Taylor graduated from Foothill High School special education program in 2000. That was a scary time for his parents, who wanted their son to learn to be independent. They signed Taylor up for a job training program at the Goodwill. He was placed in several jobs.
It didn go well.
He worked at Petco and Auto Zone. He has little sense of time, and he continuously showed up to work late. He was fired from both.
淗e extremely talkative,?Clyde said. told him, oue not supposed to be talking, youe supposed to be stocking.??/p>
In a job at Sears, he hurt his back unloading refrigerators. He had to quit.
A couple of other employers went belly-up, including the time Clyde hired his son to work in the mail room for his mortgage company. In the recession of 2008, the family business went south.
It wasn until 2011 that Taylor got another job. Clyde helped him get back in the Goodwill program. He is one of 49 developmentally disabled people working in the Shop Goodwill warehouse. That about one-third of the Shop Goodwill warehouse workforce.
And still, he wasn successful.
He was working in computer repair, and he hated it.
t was really really boring,?Taylor said.
e found his world?/p>
In 2011, Ted Mollenkramer took over as business operations manager at Shop Goodwill in Santa Ana. Shop Goodwill is an online auction, like a scaled-down eBay operation. Donations (books, jewelry, sports equipment, compact discs, bicycles, toasters, everything) come in, they are cleaned up, sorted, re-packaged, sold and shipped out.
Mollenkramer quickly saw a potential money-maker: Legos.
In the old days, Legos were donated by the bucket-load. They were simply placed in bags and sold like so much dirt.
Mollenkramer knew that if he could find someone to put the Legos together into shapes like the Millennium Falcon or the Simpsons?house, he could make a lot of money.
If only there was someone who could assemble Legos ?/h2>
That when Mollenkramer saw a guy in the computer department in a Marvel T-shirt. He and Taylor started talking about superheroes and Legos. Taylor showed him cellphone pictures of his Lego designs.
Taylor, at the same time, was close to being fired from the computer department.
淗is boss was happy to give him up,?said Mollenkramer, who created a one-man Lego department.
Taylor started to take the random Legos and build them into things that collectors might like to buy. He looks a little like a mad scientist surrounded by boxes of Legos which he picks through to find the perfect piece. He works with a counselor, Isaac Harmon, who helps Taylor when he feels like melting down.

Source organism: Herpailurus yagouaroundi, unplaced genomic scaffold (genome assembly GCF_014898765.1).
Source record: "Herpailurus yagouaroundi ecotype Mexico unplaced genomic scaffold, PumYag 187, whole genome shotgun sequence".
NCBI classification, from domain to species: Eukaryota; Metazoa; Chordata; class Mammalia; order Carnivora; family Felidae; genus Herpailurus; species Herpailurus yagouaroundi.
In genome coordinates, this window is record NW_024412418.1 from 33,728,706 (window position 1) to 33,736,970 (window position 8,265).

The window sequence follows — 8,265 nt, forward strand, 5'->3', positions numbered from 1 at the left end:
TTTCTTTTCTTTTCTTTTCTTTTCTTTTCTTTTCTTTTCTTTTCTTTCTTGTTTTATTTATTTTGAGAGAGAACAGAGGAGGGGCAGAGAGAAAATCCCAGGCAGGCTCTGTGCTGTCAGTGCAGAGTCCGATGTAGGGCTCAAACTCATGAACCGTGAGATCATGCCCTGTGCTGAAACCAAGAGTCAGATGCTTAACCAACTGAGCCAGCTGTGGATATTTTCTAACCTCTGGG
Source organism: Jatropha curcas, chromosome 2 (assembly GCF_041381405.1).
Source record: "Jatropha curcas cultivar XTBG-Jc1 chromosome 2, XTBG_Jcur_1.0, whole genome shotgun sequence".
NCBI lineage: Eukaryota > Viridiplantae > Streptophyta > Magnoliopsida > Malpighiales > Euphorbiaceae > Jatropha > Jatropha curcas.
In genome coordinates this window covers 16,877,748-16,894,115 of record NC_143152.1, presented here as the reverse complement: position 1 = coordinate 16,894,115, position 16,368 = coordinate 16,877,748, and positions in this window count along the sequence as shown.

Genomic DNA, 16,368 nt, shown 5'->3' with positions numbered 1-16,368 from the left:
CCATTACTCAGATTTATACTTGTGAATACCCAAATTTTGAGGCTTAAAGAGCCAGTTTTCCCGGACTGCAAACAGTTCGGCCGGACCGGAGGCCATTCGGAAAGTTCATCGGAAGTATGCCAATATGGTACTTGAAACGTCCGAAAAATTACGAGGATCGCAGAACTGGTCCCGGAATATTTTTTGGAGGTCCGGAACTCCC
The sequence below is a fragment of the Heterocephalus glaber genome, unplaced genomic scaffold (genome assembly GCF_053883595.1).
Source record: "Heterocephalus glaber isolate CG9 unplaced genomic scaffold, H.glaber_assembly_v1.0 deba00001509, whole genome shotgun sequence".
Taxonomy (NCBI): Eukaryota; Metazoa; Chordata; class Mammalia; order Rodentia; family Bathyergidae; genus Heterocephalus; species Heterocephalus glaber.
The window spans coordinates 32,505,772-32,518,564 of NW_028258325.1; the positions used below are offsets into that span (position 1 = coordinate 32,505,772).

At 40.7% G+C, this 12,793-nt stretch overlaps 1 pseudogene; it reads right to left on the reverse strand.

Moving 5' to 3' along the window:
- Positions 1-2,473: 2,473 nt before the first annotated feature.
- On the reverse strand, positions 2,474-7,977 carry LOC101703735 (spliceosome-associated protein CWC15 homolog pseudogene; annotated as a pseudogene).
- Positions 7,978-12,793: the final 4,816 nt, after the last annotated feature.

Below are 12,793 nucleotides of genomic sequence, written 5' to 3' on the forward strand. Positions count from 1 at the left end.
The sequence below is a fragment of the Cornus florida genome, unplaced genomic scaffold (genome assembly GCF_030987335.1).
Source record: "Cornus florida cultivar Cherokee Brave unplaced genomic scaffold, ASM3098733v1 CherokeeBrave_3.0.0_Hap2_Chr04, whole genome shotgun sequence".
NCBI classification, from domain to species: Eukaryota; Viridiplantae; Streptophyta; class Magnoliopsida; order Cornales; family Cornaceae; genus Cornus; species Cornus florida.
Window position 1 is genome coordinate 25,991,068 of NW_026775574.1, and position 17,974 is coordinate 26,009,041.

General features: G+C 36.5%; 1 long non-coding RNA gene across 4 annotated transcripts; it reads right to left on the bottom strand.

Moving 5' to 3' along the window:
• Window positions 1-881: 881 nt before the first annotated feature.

淗e found his world, and the collectors started going gaga,?Mollenkramer said.
Taylor built a chess set out of tar Wars?Legos with the good guys lined up against the bad guys. It sold for $350.
he Legos are money-making machines,?Mollenkramer said.
Shop Goodwill sells books for an average of $10.15 and collectibles sell for an average of $24.36. Taylor Lego creations (his originals and his copies of Lego sets) sell for an average of $43.16. He has a 100 percent sell-through rate. Taylor, who makes minimum wage, works five hours per day and makes about 20 Lego designs per shift.
t so nice that other people consider what he does as valuable,?Judy said.
Today, Taylor is known as Shop Goodwillirector of Legoland,?where he, like some superhero, saves discarded Legos and makes oodles of money. Not only has he had an impact on Shop Goodwill in Santa Ana, he has become a model for how Goodwill stores around the United States handle Legos.
ou give Taylor a little bag of Legos that we might sell for $2.99, and hel turn it into $200,?Mollenkramer said.
Shop Goodwill went from $1 million in revenue to $6 million in five years.
Working with Legos has changed Taylor life.
t easy for my mind,?Taylor said. t takes my mind to another place. It keeps my mind in sync.?/p>
His dream, he said, is to create a einfeld?Lego world featuring Jerry apartment and the diner.
his has been the best job for me,?Taylor said.
That price point has attracted the attention of other Goodwill operations. Mollenkramer said other states are now designing Legos to sell to collectors thanks to Taylor example.
e call Legos our plastic gold,?Mollenkramer said. 淧eople go crazy over Legos.?/h2>
he Master Builder?/p>
Taylor lives in Costa Mesa with his brother and 6-year-old nephew, who calls his uncle he Master Builder.?/p>
He takes the bus to work in the morning. And he getting there on time.
He appears to be happier than he ever been.
淗is self-image and self-worth have gone off the charts,?Clyde Harkins said.e still has a ton of challenges. But he head of the Lego Department. He feels like he valued.